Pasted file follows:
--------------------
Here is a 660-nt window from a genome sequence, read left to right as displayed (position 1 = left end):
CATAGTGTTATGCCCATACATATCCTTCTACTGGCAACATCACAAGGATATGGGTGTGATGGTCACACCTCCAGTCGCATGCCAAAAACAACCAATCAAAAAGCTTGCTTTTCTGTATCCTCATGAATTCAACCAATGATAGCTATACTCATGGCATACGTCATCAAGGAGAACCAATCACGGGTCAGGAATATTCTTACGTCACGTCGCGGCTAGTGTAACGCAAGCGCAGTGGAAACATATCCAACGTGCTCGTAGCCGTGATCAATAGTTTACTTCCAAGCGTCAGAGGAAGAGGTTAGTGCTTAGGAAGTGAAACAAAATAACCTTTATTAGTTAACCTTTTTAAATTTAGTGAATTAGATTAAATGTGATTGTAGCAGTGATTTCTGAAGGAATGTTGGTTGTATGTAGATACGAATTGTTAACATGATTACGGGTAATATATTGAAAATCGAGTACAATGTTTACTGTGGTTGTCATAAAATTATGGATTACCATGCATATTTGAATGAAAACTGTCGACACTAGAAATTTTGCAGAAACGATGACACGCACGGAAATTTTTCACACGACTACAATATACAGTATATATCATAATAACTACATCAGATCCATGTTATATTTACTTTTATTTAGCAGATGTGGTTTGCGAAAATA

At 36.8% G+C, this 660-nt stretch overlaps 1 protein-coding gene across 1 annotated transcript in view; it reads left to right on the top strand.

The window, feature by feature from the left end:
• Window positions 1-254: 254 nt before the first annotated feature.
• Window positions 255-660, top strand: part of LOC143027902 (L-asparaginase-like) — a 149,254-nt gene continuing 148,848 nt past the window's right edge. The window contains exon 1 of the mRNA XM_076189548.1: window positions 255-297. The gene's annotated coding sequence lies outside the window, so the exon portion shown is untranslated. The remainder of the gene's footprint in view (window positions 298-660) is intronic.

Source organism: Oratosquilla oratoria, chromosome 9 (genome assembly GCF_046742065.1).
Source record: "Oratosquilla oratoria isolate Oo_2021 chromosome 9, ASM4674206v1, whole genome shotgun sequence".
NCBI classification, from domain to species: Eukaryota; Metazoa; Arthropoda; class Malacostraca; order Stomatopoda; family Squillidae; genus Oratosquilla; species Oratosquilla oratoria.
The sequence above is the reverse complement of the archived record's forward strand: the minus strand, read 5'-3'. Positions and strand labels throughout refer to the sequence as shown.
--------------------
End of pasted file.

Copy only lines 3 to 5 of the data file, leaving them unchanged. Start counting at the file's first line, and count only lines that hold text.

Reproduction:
At 36.8% G+C, this 660-nt stretch overlaps 1 protein-coding gene across 1 annotated transcript in view; it reads left to right on the top strand.

The window, feature by feature from the left end:
• Window positions 1-254: 254 nt before the first annotated feature.